5 Reasons You Should Say NO to 96% of All Sponsorship Requests
Here are the 5 ways you can tell the difference:
#1 – The audience is not your audience – Just ask one question – who is coming to this event? If the answer is not your audience, say NO. (Good example: you are being asked to sponsor an event for children but you only sell a product or service for adults. Though the adults might be there, your logo will not be what they are focused on.)
#3 – You will not have an active role in the event itself – If you cannot participate in the event, either at your location, through your customers or on the event day – say NO.
#4 – The location is at a competitor’s location – Charity walks or runs are a great example of you being asked to sponsor something that may start, end or go past everywhere but your place.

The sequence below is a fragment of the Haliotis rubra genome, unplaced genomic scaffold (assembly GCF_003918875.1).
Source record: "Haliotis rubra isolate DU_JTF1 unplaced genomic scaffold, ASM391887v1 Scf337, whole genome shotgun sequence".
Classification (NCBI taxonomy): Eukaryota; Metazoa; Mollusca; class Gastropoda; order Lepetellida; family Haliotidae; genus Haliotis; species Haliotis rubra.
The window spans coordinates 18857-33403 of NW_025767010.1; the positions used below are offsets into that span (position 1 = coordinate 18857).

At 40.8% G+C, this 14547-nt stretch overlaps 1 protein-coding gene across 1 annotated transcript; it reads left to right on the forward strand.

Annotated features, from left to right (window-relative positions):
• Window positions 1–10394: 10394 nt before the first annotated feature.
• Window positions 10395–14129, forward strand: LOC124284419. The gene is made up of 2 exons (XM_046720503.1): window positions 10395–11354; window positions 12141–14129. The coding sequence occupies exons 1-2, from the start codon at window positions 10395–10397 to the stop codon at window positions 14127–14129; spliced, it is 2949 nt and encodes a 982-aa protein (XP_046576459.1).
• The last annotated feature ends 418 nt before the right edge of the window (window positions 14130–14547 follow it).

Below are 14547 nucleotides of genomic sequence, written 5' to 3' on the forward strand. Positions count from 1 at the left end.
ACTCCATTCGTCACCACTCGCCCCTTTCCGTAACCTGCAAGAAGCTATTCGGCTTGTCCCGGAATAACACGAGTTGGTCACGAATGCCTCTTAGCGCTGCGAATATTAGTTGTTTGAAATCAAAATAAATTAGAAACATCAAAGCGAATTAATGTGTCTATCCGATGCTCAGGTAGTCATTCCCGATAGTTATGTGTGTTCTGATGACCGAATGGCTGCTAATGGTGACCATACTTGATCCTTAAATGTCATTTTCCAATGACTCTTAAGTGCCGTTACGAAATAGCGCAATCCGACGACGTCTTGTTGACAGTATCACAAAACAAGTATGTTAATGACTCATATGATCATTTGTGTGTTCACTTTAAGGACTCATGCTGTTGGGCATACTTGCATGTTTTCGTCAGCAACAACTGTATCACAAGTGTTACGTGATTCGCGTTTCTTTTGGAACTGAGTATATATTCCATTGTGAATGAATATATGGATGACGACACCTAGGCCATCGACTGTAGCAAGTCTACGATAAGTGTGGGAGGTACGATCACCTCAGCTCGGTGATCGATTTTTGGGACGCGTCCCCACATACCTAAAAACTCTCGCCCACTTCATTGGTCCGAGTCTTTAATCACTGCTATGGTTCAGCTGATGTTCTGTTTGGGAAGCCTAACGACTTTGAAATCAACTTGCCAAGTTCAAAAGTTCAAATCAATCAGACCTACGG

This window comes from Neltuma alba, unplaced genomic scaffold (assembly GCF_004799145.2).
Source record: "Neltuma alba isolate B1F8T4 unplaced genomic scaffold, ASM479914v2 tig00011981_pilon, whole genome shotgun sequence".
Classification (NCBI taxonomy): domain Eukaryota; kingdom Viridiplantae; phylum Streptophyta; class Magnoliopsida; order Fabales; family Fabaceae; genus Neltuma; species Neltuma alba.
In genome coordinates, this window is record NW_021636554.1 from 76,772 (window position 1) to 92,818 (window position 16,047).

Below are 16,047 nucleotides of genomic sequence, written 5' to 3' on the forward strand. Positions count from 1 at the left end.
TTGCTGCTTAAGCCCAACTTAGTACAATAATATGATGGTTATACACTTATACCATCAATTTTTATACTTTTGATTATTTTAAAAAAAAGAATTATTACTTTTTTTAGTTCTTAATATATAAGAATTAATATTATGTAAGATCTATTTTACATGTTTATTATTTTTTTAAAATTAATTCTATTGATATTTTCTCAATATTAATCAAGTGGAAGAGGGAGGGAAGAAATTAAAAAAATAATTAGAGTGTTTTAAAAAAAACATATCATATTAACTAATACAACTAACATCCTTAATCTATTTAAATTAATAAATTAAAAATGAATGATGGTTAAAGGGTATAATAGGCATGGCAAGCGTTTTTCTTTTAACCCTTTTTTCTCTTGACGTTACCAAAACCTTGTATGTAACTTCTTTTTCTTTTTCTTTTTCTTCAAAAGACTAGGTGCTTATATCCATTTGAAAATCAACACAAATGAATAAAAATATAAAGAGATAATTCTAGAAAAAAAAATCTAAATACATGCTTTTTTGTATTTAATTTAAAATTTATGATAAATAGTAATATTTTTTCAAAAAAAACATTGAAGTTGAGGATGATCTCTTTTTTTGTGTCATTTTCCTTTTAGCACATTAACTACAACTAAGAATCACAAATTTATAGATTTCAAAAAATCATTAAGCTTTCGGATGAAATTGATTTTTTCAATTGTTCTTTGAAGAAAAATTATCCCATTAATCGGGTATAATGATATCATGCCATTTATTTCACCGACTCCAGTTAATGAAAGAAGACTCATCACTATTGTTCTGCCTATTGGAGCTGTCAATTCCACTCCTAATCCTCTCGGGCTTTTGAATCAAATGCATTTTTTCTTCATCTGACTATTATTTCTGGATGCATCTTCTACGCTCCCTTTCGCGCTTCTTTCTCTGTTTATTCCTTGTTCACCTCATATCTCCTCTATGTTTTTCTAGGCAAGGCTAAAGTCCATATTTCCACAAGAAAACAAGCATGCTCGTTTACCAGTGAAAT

#5 – There is no way you can use this across social media and other marketing platforms – are there images, will you get video? If you can’t spread your company message across lots of social media platforms, in-house, at the event, and far more than just your logo – say NO> It is rare that I tell a client to spend their money on sponsorships – far better to create your own event and then tie in with lots of others who will make your event a success for your company.
Or say no to the next 10 sponsorship requests and save your money to buy a big presence, at a big event, that reaches your audience, at a location you will benefit from, where you will have an interactive role, an event with lots of visual tools and you can promote your involvement across multiple platforms before, during and after.
Be creative – (hint: Google ‘sponsorship levels” and adopt every single good idea you can find) — groups putting on events need your sponsorship and if one comes your way that can maximize your sales – then ask for much more than the gold, silver or platinum levels – and don’t be surprised if you get enough benefits to maybe, just maybe, say YES!